– Jeremiah 10:23-24 NLT
Paul references this passage from Jeremiah when he is addressing the Corinthians in 2 Corinthians chapter 10. In this passage, Paul was speaking to the Corinthians about false teachers who were boasting about themselves. “Oh, don’t worry; we wouldn’t dare say that we are as wonderful as these other men who tell you how important they are!” he writes. “They are only comparing themselves with each other, using themselves as the standard of measurement. How ignorant!” (v.12). He goes on to say, “We will not boast about things done outside our area of authority. We will boast only about what has happened within the boundaries of the work God has given us…” (v. 13). We can’t compare our spiritual gifts to the gifts and abilities of others around us, because that’s where both pride and shame are born. Self-righteousness starts to creep in when we start to see ourselves as better than others around us because of the things we do or the gifts we have. We may see the areas where others fall short, but we’re too short-sighted to see the grander design that God has in mind. We may make sure others see and know what we’re doing in public, but we don’t see what they’re doing in private. We boast about our abilities and accomplishments because we want the attention and affirmation of other people. We want their praise and commendation, but as the apostle Paul says, that doesn’t count for much. In 2 Corinthians 10:18 he says, “When people commend themselves, it doesn’t count for much. The important thing is for the Lord to commend them.” We can’t pat ourselves on the back and puff our chests out, because human beings are not our standard of measurement. Our spiritual gifts and abilities are not based on our natural gifts and abilities, they are supernatural. They are divinely designed. They are gifts of God. We did not earn them, we do not deserve them, and we have no right to boast about them. We boast only in the one who gives them to us.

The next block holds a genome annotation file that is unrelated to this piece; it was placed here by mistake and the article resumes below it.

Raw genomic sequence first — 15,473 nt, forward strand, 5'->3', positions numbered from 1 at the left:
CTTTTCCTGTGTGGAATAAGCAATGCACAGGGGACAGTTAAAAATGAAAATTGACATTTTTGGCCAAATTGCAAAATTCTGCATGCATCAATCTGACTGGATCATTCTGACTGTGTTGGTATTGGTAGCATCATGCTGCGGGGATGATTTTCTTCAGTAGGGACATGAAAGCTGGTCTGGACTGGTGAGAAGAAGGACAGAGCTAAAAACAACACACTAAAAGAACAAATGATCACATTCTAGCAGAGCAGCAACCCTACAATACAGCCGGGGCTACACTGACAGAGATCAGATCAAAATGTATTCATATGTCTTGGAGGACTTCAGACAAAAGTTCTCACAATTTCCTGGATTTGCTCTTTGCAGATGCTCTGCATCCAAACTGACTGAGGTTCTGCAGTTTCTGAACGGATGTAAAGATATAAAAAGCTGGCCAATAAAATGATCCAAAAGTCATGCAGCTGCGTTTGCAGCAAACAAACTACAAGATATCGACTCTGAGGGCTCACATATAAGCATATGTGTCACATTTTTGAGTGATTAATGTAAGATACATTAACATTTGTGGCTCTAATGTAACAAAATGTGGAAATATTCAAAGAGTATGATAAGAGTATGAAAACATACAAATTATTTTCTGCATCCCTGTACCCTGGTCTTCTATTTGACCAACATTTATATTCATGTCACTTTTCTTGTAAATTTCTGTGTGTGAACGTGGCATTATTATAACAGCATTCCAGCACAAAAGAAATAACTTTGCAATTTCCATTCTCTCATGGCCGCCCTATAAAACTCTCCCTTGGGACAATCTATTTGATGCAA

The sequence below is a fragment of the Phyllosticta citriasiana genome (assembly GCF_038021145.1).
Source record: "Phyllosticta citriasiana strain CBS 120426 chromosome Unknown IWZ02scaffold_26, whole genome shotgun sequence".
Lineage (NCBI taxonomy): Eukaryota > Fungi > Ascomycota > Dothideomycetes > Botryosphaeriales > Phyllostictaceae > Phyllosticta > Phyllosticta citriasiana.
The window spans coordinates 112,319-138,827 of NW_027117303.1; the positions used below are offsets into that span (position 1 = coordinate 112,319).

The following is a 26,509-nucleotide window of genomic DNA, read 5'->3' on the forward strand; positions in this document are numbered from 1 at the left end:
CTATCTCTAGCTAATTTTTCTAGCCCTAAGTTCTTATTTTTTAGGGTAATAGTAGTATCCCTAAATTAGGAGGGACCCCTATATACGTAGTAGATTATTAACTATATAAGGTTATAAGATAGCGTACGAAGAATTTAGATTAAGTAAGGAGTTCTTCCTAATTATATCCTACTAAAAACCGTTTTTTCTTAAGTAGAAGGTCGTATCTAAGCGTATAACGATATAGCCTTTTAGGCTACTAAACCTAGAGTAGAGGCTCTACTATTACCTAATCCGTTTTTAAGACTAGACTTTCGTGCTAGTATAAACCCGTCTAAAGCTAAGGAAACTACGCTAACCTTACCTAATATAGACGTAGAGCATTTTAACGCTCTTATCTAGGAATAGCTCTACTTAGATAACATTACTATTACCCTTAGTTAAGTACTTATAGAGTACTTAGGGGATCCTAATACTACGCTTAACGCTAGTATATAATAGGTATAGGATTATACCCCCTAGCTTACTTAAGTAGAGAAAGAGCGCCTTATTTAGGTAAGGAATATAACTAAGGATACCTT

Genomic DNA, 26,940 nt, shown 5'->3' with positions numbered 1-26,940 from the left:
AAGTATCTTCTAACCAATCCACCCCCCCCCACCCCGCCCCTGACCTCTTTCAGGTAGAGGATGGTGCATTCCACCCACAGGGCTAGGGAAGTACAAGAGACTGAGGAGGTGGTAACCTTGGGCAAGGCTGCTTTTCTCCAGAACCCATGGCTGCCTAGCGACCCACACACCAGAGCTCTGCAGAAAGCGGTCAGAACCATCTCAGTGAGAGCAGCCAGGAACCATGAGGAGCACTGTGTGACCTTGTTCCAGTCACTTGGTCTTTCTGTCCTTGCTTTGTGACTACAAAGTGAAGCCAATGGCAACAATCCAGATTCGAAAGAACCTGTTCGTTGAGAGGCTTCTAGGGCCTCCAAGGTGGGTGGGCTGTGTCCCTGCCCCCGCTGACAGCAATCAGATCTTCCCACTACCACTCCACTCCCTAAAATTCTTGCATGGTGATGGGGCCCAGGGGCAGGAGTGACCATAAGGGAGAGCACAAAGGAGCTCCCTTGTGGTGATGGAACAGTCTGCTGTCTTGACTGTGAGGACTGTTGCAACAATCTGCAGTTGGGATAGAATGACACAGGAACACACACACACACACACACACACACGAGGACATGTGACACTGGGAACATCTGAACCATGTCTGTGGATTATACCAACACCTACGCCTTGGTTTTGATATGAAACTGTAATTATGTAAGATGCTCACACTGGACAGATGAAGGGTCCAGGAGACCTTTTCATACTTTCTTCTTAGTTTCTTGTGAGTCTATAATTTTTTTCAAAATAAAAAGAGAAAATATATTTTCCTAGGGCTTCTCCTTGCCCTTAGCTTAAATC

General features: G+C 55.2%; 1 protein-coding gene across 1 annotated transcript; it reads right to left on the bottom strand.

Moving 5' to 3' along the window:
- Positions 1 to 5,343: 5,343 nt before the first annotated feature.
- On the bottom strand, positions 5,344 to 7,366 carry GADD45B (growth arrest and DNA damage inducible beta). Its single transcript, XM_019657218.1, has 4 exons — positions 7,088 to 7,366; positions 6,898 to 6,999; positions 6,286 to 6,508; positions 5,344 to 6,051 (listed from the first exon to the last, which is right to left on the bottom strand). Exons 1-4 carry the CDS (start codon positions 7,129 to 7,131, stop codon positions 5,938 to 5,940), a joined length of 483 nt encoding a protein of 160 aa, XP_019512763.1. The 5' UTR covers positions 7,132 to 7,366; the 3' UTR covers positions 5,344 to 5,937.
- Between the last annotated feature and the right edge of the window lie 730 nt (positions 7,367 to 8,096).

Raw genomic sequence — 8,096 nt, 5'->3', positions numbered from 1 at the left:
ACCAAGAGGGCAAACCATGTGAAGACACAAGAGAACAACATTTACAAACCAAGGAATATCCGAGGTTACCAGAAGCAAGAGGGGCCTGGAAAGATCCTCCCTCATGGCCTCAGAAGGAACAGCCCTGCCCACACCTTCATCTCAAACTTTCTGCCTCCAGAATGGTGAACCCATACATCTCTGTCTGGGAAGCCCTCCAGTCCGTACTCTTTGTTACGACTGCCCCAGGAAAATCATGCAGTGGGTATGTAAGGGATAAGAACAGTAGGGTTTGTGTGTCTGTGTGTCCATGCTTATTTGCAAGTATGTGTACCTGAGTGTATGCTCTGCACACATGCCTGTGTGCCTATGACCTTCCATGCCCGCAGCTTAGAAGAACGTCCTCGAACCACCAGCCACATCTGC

What is the opposite of being boastful? Being bashful. We can be full of pride, or we can be full of shame, and neither are helpful for advancing the work of the Kingdom. Our spiritual gifts are just that, they are gifts. And a gift is no good if we never unwrap it, take it out of the box, and put it to use. I can’t help but think that many of us are like children who are so fascinated by the box itself that we neglect the gift inside. The gift inside was one that our parents put forth a lot of time, effort, and money to be able to give us. There is a cost attached to the gift. A great price was paid for us to receive it. And we’re too busy playing with the box.
We have to step outside of our comfort zones. We have to stop playing the comparison game. We have to lay down our pride, and lay down our shame. We have to learn to recognize our gifts as God’s grace given to us. We have to learn to boast in our weakness. We have to learn to boast in Christ Jesus, our Lord, who paid the cost of our sins and covered our weakness through the power of His love on the cross at Calvary. May we embrace our gifts and live fully in the grace He has given. May we use the gifts He has given us to point to Him, and only to Him! May we use our gifts to glorify Him, and only Him! He alone is worthy. It is a gift of grace, lest any man should boast! (Ephesians 2:8-9).
Equipped to Serve